For a very, very long time Liebfraumilch has been attributed as being a sweet, cheap, simple, low quality, German export wine.  In fact, it is Germany’s largest export wine.  Years of producing and exporting low quality, high yield Liebfraumilch has led to a poor reputation of German wine.  A reputation that has cast a shroud over Germany and weakened the view of Germany’s fine wine.  This is about to change.

Over the years very little Liebfraumilch has touched the lips of Germans.  Why should it?  German wine has become very innovative and high quality.  The Germans have been producing very high quality Pinot Noir, Pinot Gris, Pinot Blanc, Silvaner, Riesling and so on.  Improved techniques, innovative thinking and a little help from climate change has led to some extremely high quality wine coming from Germany.  So, until now there has been no reason for them to drink Liebfraumilch. 


Fortunately there are a few fine wine producers who have taken on the monumental task of producing a high quality Liebfraumilch.  One such producer is Christoph Hammel from Weingut Hammel & Cie. Hammel has really been working hard to advertise and promote this wine recently (I know this is the third time I’ve written about him, but I swear he isn’t paying me).  What is especially telling is that he is promoting this wine within Germany.  In fact I even saw it on the wine list in the Hammel & Cie tasting room.  Liebfraumilch is definitely a wine that isn’t promoted much inside of Germany itself.   Obviously there is something going on.  I had to see for myself.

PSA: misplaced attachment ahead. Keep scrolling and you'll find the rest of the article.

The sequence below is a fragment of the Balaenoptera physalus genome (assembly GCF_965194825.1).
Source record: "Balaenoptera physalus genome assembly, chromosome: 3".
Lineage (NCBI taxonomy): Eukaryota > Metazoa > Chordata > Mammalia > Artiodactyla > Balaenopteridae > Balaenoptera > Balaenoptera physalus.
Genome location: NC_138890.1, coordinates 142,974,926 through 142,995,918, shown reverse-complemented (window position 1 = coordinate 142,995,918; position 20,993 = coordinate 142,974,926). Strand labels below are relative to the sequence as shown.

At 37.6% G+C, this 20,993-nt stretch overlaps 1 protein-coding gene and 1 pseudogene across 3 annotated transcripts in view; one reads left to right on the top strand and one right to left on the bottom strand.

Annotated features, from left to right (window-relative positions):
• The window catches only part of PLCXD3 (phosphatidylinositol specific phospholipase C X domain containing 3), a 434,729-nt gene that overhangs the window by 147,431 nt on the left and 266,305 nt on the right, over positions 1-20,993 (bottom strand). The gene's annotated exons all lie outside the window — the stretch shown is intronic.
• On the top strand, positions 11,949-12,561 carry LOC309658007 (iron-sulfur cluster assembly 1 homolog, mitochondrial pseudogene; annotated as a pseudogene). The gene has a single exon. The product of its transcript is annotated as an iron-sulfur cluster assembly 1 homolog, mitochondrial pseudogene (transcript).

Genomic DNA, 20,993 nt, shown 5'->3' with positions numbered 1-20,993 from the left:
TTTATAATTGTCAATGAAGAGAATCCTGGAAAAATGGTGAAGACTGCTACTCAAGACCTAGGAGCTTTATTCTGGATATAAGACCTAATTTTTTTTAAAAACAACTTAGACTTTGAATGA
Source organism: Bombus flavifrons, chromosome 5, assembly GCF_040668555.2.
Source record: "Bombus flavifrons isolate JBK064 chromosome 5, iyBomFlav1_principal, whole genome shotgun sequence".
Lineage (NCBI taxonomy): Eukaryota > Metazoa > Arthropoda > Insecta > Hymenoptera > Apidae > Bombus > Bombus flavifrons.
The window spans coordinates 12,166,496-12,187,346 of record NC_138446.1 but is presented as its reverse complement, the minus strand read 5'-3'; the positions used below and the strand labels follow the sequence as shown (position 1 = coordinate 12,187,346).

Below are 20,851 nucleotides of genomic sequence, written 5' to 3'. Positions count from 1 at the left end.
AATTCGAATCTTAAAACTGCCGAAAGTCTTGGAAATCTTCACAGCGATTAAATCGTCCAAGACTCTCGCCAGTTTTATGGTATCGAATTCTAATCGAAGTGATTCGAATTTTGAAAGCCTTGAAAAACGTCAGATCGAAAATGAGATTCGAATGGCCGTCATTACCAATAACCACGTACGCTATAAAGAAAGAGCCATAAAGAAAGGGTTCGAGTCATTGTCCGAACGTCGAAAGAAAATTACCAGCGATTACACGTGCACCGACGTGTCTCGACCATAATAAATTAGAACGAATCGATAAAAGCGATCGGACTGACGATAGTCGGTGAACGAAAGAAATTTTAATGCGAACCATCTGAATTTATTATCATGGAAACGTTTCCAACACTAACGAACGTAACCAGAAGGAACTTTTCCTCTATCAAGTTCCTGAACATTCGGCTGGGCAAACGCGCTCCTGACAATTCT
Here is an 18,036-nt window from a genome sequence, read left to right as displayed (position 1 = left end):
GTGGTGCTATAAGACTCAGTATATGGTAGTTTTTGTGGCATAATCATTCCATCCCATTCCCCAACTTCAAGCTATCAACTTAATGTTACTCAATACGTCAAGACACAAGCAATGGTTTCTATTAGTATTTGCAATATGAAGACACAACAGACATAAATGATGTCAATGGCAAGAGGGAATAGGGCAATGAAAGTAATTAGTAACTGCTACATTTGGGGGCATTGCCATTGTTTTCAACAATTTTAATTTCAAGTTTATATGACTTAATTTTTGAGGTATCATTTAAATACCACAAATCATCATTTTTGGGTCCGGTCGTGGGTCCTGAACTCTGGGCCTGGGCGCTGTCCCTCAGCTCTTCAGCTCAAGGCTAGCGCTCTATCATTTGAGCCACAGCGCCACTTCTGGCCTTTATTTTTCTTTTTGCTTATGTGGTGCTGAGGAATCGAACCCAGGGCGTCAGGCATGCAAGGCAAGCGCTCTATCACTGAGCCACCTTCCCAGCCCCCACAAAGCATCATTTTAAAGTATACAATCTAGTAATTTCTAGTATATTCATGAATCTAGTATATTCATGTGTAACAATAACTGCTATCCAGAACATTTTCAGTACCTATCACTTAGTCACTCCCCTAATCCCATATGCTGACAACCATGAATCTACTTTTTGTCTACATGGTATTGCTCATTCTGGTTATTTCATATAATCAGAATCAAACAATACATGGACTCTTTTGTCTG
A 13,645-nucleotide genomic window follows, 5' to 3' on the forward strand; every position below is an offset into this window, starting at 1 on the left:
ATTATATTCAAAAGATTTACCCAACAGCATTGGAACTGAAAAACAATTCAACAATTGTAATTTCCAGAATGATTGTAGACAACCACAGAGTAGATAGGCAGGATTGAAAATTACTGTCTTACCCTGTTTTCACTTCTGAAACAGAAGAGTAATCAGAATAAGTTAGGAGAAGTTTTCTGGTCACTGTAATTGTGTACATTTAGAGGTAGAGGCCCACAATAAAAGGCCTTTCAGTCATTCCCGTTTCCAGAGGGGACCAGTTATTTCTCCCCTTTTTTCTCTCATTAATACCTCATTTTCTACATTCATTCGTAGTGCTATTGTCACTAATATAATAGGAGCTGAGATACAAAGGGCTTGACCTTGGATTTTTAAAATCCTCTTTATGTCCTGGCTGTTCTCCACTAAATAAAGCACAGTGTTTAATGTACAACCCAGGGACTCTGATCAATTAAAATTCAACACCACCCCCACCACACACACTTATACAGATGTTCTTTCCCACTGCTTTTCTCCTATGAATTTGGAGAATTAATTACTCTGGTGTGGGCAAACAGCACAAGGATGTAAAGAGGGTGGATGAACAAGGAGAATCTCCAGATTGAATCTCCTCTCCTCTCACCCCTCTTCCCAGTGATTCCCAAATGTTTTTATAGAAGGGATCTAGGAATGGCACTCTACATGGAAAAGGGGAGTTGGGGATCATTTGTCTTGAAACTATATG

After seeing this beautiful label time and time again on my news feed and hearing a lot of hype, I bought a bottle directly from the estate.  So, I got home, chilled the wine to a nice 10° Celsius and cozied up to my tasting table.  The first thing that I noticed is that this is a very aromatic wine.  Nice and clean fruity aromas were coming through.  Apples and honey really stood out to me on the nose.  These were some aromas that I did expect, however they were coming through beautifully.   The palate was something I did not expect.  Not nearly as much sugar as one would normally get with a Liebfraumilch.  This wine was delicious and had no need to hide behind a ton of sugar.  I was tasting pears, apricot and honey.  I am calling this wine a masterpiece.  I would have never imagined using that word to describe a Liebfraumilch, but I am and I also stake my reputation on it. 

Liebfraumilch, It Just Got Serious!

Christoph Hammel is doing a great job in his mission to bring back Liebfraumilch to the glory it held a couple of hundred years ago.  This isn’t just a lot of hype, it is a lot of hard work which has resulted in a premium product.  Hammel isn’t the only one working on this quest either. 

In closing I say this, put your old reservations and opinions of this wine aside.  Take everything that you know about Liebfraumilch and forget about it.  This is Liebfraumilch done right.  This is the Liebfraumilch you should be putting in your glass.


Written by Hassell L. Butcher

​Pulled Corks LLC.